• Digital Design
  • Web Design
  • Digital Arts
  • Computer Gaming 

Home Economics electives

  • Fashion Design
  • Textiles and Fabrics
  • Clothing Construction and Textiles
  • Machine Sewing
  • Quilting and Applique
  • Interior Design
  • Introduction to Early Childhood Education
  • Nutrition
  • Principles in Food Preparation
  • Principles in Food Preparation: Pastry
  • Principles in Food Preparation: Desserts
  • Principles in Food Preparation: Main Courses
  • Principles in Food Preparation: Appetizers
  • Introduction to Culinary Arts
  • Introduction to Pastry
  • Cake Decorating
  • Home and Automotive Repair
  • First Aid and CPR
  • Emergency Preparedness

Vocational electives

  • Cosmetology
  • Cabinet Making
  • Carpentry
  • Trim and Finish Carpentry
  • Masonry
  • Landscaping
  • Horticulture
  • Floral Design
  • Landscape Architecture
  • Building Design and Architecture
  • Drafting
  • Technical Drawing
  • Plumbing
  • Welding
  • Auto Mechanics
  • Diesel Mechanics
  • Small Engine Repair
  • Electronics and Circuitry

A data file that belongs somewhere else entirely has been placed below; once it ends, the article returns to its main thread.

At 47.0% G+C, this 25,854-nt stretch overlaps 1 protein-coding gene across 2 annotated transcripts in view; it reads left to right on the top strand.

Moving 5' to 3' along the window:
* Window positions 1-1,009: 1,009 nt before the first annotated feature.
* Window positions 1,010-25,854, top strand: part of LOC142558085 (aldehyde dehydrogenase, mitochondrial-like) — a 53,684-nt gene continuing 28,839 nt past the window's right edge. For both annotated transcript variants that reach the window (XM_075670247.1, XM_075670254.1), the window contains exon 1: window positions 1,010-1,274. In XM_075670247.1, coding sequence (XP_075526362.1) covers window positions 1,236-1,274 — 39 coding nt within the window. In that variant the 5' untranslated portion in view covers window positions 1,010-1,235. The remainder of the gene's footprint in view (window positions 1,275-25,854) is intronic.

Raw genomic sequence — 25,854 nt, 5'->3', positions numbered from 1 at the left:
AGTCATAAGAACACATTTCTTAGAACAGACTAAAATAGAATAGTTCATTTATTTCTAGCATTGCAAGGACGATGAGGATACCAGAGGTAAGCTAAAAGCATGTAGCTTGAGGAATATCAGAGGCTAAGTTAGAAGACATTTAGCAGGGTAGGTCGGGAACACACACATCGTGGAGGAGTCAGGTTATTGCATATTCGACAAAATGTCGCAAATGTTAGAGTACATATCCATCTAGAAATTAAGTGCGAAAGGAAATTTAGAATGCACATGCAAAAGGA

When our young adults are reading, working on research, studying content, or participating in an experiential opportunity, I search for potential titles in the course codes for our state. If I can't find a title or course content in that resource which is close to what our learners are studying, I search for high school courses (or in some cases college courses) from across the nation. Those resources usually allow me to find a title--or at least give me a springboard--which accurately describes the content being learned. 

Needing to know more about documenting elective credit work for college admission paperwork? Check out part 3. 


 

This blog post is intended to offer an example of personal experience. It is in no way intended to be legal advice and should not be taken as such. Parents own the sole responsibility for the training and education of their children. 

 

 

Course Descriptions- To Write or Not to Write

I have been following and actively researching homeschooling in the high school years for over 15 years. Some trends have remained the same. Others have changed. 

Course descriptions have definitely been one of those trends. 

When I came into the high school years, the majority of parents were writing course descriptions of some kind depending on the university to which a young adult was applying. 

There are several reasons why less parents are having to spent time documenting textbook titles, course content, evaluation methods, and the like.